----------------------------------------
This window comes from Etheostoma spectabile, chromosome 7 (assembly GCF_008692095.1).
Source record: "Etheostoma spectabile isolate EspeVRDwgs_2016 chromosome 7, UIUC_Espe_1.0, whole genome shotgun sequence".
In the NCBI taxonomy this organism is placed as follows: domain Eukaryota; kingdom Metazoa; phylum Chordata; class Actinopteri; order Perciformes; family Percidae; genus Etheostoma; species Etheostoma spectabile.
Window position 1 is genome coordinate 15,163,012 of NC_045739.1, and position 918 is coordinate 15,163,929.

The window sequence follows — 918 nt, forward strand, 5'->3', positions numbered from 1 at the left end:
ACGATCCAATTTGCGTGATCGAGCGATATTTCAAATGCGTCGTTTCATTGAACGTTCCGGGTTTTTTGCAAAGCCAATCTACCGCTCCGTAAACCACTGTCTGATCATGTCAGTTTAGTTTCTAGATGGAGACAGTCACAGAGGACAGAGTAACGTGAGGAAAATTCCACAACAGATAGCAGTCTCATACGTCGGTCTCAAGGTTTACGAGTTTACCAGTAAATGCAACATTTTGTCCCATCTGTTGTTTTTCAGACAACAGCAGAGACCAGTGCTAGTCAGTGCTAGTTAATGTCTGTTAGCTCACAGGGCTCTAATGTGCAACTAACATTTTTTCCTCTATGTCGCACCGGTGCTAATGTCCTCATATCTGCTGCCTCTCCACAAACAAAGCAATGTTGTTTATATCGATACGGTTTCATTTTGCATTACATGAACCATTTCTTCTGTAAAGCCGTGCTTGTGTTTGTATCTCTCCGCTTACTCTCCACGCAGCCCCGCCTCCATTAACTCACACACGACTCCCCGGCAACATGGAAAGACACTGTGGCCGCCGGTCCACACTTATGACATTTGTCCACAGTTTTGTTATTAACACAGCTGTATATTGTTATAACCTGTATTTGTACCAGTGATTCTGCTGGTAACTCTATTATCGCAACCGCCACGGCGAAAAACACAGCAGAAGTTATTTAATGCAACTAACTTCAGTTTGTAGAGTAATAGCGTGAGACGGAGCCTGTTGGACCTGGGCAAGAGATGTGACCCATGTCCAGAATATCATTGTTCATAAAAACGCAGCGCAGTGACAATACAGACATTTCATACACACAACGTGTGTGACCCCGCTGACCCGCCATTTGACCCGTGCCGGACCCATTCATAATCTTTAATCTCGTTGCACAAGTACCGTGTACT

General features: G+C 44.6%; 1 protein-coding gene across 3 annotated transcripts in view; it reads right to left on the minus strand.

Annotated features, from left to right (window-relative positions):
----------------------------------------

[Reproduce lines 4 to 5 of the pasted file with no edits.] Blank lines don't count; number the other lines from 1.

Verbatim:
Window position 1 is genome coordinate 15,163,012 of NC_045739.1, and position 918 is coordinate 15,163,929.

The window sequence follows — 918 nt, forward strand, 5'->3', positions numbered from 1 at the left end: